In Conversation with Caroline Wong
09 February 2022

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Tell us a bit about what inspires you and your art. What was it that initially inspired you to pursue a career in art first of all, and since then, where have you drawn inspiration from in terms of the individual style you’ve developed and your subject matter? Are there any art historical references in your art?

Wow there’s a lot to unpack here but I’ll try and keep it short. I always knew that I wanted to pursue a career in the arts but only really got the chance to focus on art after I turned 30.

In terms of where I’ve drawn inspiration from, I’d say regarding materiality, two key artists that have stayed with me are Liu Xiaodong and Gustav Klimt. Liu’s painting is a rugged, painterly kind of naturalism recalling Manet, Lucian Freud, and Eric Fischl. I love the scale of his work and how working quickly, or ‘hungrily’ as I put it, is an integral part of his process. Klimt’s paintings on the other hand are just unapologetically sensual and seductive in their enjoyment of colour and decorative surface. I feel there’s something quite ‘Asian’ in his sensibilities which would make sense given the influence of Chinese and Japanese art. Anyway my work hovers between these contradictory aesthetics: unrefined, gestural realism and dreamy, lush ornamental painting.

The general theme of my practice — defiant Asian women — was and still is informed largely by the absence of East and Southeast Asian representation in the arts. I simply wanted to craft something based on my personal experiences living in Asia and Europe as a westernised Asian woman. Initially I was creating portraits of interesting characters, real and imaginary, but I later shifted my focus to female friendships (inspired by a real friendship that I had while living in China). There is still defiance in these but it’s through food and drink, and they are (for me) more fun and lighthearted than confrontational.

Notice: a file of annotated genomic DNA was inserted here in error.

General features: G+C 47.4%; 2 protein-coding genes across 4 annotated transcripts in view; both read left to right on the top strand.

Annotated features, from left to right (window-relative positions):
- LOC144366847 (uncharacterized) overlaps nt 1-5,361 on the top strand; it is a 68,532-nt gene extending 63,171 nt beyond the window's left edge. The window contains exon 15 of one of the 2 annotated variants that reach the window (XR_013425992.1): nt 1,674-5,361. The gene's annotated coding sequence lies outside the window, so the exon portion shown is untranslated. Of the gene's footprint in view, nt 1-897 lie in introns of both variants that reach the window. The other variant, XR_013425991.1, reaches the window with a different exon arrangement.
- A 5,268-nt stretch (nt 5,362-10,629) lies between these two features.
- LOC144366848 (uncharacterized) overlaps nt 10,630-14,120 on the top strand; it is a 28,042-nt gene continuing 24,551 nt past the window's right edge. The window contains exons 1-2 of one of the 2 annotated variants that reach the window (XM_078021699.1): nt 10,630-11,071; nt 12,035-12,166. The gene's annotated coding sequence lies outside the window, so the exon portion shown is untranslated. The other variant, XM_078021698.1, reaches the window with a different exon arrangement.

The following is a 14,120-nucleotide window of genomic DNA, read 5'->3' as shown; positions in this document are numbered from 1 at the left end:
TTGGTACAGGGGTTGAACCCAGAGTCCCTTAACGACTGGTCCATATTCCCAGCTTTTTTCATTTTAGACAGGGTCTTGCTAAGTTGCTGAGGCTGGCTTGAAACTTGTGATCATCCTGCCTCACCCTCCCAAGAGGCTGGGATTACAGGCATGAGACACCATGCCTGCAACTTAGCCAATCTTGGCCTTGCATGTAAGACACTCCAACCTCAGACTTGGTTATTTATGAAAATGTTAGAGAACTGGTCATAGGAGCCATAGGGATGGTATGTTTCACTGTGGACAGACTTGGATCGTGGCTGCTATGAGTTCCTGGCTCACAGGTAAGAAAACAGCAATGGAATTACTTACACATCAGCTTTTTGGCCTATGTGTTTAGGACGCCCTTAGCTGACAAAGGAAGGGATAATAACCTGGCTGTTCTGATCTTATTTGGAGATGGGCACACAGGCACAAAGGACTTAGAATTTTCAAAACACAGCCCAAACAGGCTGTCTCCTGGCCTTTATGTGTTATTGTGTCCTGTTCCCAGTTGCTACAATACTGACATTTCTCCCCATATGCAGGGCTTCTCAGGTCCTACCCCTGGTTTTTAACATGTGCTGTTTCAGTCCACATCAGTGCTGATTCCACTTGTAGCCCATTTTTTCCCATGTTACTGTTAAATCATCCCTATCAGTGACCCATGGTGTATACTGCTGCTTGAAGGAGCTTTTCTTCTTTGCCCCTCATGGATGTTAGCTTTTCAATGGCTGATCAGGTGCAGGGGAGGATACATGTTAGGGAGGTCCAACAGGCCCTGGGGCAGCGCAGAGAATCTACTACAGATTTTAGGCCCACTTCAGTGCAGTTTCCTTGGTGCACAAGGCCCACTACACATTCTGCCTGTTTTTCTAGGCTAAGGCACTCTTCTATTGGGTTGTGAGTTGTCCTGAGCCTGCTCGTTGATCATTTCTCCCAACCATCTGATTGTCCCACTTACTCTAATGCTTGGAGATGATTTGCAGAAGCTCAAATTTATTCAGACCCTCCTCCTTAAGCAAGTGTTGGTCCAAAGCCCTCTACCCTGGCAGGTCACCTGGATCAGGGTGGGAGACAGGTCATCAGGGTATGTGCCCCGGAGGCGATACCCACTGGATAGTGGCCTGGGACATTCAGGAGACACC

My work is rooted in several art-historical traditions, the main one being the East Asian genre of meirenhua (Chinese) or bijin-ga (Japanese) which translates as ‘images of beautiful women.’ In a way my work is a modern revamping of the tropes and the role of the decorative within this genre. Other notable references for me are Japanese ukiyo-e (images of the floating world) — colourful, celebratory depictions of life’s earthly pleasures; also Intimist painters such as Bonnard and Vuillard who blended painterliness and pattern to create escapist domestic scenes; and finally the energetic lines and vibrant colours in the drawings of Degas, Toulouse Lautrec, Paula Rego, and Ella Kruglyanskaya.

Your own background and upbringing are integral to your practice; can you tell us a bit more about that and how you draw on it?

Yes, I was born in Malaysia to Chinese parents but grew up in London. I did however go back to Asia on a regular basis, and even lived in and travelled around China for 4 years. So my practice naturally draws upon eastern and western cultural influences and aesthetics, as well as the environments of both Asia and Europe.